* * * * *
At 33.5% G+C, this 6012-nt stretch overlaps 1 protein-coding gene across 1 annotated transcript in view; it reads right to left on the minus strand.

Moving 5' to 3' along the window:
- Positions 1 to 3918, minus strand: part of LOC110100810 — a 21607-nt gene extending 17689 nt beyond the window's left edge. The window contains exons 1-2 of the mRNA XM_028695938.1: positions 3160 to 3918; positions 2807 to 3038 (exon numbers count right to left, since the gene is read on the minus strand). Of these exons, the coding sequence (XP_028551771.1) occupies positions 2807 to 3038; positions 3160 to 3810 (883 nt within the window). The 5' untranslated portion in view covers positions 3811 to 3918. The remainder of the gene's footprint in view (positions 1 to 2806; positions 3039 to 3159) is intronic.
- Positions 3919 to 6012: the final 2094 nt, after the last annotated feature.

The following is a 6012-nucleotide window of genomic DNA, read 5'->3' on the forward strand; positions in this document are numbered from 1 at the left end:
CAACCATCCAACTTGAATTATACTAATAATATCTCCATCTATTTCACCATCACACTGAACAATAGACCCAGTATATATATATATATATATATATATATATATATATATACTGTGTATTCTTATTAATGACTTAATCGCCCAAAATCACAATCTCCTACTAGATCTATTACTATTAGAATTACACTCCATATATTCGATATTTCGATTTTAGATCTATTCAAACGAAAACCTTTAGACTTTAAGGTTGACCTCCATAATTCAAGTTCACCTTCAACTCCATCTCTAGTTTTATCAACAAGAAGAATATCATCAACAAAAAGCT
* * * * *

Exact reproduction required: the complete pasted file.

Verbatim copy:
At 33.5% G+C, this 6012-nt stretch overlaps 1 protein-coding gene across 1 annotated transcript in view; it reads right to left on the minus strand.

Moving 5' to 3' along the window:
- Positions 1 to 3918, minus strand: part of LOC110100810 — a 21607-nt gene extending 17689 nt beyond the window's left edge. The window contains exons 1-2 of the mRNA XM_028695938.1: positions 3160 to 3918; positions 2807 to 3038 (exon numbers count right to left, since the gene is read on the minus strand). Of these exons, the coding sequence (XP_028551771.1) occupies positions 2807 to 3038; positions 3160 to 3810 (883 nt within the window). The 5' untranslated portion in view covers positions 3811 to 3918. The remainder of the gene's footprint in view (positions 1 to 2806; positions 3039 to 3159) is intronic.
- Positions 3919 to 6012: the final 2094 nt, after the last annotated feature.

The following is a 6012-nucleotide window of genomic DNA, read 5'->3' on the forward strand; positions in this document are numbered from 1 at the left end:
CAACCATCCAACTTGAATTATACTAATAATATCTCCATCTATTTCACCATCACACTGAACAATAGACCCAGTATATATATATATATATATATATATATATATATATATACTGTGTATTCTTATTAATGACTTAATCGCCCAAAATCACAATCTCCTACTAGATCTATTACTATTAGAATTACACTCCATATATTCGATATTTCGATTTTAGATCTATTCAAACGAAAACCTTTAGACTTTAAGGTTGACCTCCATAATTCAAGTTCACCTTCAACTCCATCTCTAGTTTTATCAACAAGAAGAATATCATCAACAAAAAGCT